BERLIN (Reuters) - The editor of the German newspaper that broke the Panama Papers story said on Monday he did not know exactly where his team’s source got the information but defended his decision to publish on the basis of the public interest.
Wolfgang Krach, co-editor-in-chief of the Sueddeutsche Zeitung, said a source who introduced themselves as “John Doe” contacted the paper a year ago and with an offer of encrypted internal documents from Panamanian law firm Mossack Fonseca.
Sueddeutsche, realizing the sheer number of documents to be scrutinized, began working with a consortium of other media organizations before publishing the Panama Papers story that has shone a light on the financial schemes of the world’s elite.
“We don’t know how this source came upon the information,” Krach told Reuters by telephone from his office in Munich. “Mossack Fonseca say themselves ‘we were hacked’ - I don’t know if that is the case. I can’t confirm that.”
The head of Mossack Fonseca has denied any wrongdoing, and said his firm has fallen victim to “an international campaign against privacy”.
Suddeutsche Zeitung has said it received a cache of 11.5 million leaked documents from the law firm’s database.
The documents cover a period over almost 40 years, from 1977 until last December, and purport to show that some companies domiciled in tax havens were being used for suspected money laundering, arms and drug deals and tax evasion.
“We don’t know if this source got access lawfully or unlawfully, we just don’t know,” Krach said, but he said the provenance of the information was less important than the credibility of the documents and the public interest.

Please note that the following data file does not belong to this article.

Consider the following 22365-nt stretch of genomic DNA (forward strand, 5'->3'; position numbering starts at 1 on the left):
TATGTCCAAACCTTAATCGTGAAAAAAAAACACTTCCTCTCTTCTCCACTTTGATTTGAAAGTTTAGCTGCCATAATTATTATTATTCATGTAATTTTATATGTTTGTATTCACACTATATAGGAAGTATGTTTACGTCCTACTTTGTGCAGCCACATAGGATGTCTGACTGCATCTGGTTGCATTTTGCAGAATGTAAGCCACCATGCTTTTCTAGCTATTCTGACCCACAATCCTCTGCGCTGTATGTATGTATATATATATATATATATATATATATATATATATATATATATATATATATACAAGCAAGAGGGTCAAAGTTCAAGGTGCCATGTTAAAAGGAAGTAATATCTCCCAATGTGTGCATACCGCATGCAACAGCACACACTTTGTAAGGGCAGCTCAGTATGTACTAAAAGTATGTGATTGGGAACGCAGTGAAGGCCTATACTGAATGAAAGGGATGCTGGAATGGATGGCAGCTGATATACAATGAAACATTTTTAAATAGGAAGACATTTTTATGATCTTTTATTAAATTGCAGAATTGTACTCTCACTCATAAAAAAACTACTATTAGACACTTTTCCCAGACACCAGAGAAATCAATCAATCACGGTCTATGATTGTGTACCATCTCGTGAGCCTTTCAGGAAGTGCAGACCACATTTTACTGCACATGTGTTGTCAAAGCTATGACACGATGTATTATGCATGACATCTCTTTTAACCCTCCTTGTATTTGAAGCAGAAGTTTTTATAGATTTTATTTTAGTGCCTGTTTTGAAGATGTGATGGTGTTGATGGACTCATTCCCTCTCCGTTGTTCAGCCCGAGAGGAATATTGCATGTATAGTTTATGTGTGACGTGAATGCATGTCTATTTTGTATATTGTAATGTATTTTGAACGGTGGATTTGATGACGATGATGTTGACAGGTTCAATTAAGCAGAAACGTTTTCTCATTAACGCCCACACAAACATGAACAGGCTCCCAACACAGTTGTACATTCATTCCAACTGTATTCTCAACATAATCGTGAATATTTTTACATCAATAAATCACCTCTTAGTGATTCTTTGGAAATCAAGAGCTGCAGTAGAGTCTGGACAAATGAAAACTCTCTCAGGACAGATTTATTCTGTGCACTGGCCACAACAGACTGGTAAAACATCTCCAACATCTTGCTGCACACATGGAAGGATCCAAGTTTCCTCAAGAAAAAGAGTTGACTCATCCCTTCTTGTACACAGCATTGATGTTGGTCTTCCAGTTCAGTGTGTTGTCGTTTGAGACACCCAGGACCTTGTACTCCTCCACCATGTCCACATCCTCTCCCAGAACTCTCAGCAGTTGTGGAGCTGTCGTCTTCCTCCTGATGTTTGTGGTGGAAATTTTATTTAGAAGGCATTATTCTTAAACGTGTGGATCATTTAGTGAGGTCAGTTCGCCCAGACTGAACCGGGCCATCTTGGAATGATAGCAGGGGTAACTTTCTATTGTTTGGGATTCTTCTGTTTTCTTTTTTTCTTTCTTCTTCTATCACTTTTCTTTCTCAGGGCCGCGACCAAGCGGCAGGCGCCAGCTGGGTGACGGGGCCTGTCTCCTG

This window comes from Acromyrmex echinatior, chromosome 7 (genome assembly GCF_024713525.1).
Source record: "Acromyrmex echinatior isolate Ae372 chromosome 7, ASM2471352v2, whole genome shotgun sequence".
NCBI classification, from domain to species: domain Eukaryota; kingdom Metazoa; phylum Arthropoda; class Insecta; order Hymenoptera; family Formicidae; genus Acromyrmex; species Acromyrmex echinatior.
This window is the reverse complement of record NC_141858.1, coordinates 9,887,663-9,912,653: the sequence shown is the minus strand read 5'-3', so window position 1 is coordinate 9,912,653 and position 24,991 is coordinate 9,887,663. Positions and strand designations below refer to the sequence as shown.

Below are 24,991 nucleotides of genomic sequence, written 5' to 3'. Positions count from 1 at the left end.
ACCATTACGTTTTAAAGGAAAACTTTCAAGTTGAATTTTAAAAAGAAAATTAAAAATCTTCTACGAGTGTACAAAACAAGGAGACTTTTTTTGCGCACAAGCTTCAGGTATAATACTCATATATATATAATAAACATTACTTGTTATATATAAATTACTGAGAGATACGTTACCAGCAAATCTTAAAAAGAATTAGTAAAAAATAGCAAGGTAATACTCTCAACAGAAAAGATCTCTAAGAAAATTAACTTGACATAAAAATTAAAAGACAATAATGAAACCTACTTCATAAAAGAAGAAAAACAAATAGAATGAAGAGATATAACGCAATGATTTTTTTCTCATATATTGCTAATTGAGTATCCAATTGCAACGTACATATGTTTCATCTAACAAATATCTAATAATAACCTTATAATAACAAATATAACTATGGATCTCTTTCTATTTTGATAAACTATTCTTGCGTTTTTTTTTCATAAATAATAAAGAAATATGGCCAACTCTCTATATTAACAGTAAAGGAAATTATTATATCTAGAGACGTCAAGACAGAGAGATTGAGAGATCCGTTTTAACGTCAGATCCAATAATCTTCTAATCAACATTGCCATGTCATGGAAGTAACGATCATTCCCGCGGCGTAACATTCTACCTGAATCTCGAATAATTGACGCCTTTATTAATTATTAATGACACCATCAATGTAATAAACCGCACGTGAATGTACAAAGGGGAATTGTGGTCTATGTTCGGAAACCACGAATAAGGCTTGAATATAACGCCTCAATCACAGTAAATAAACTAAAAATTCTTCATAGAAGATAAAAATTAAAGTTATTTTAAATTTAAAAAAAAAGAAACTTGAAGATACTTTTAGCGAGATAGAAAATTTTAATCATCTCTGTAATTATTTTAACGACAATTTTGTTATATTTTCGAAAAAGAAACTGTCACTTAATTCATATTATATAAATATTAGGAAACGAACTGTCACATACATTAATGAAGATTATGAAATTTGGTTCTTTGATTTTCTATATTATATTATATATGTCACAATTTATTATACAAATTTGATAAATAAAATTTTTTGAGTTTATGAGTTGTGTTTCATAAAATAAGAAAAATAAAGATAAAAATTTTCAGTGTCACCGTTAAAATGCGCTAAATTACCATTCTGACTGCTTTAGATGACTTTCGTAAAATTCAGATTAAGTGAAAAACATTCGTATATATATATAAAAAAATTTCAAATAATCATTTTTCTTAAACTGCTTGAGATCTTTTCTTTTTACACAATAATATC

“The decisive question is first of all: is the information that came to us from the source credible? That is the most important point. And the second point is: is it relevant so that we publish?”
He said the Sueddeutsche had cross-checked thousands of documents against information it had previously received. This quashed any doubt that the Panama Papers might not be genuine.
“To the question, ‘Are these documents genuine?’ Yes they are genuine,” Krach said, adding that some of the information was not of public interest but much was. “And those are the cases about which we have partially reported.”
Asked how he would react if it turned out the source had come across the data by hacking into Mossack Fonseca, Krach said this was a hypothetical question but pointed to the case of Edward Snowden, the former U.S. spy agency contractor who leaked top secret information.
“Nonetheless, I think it is completely indisputable that it was valid, correct and even necessary to publish this data,” he said of the Snowden case.
Writing by Paul Carrel; Editing by Alison Williams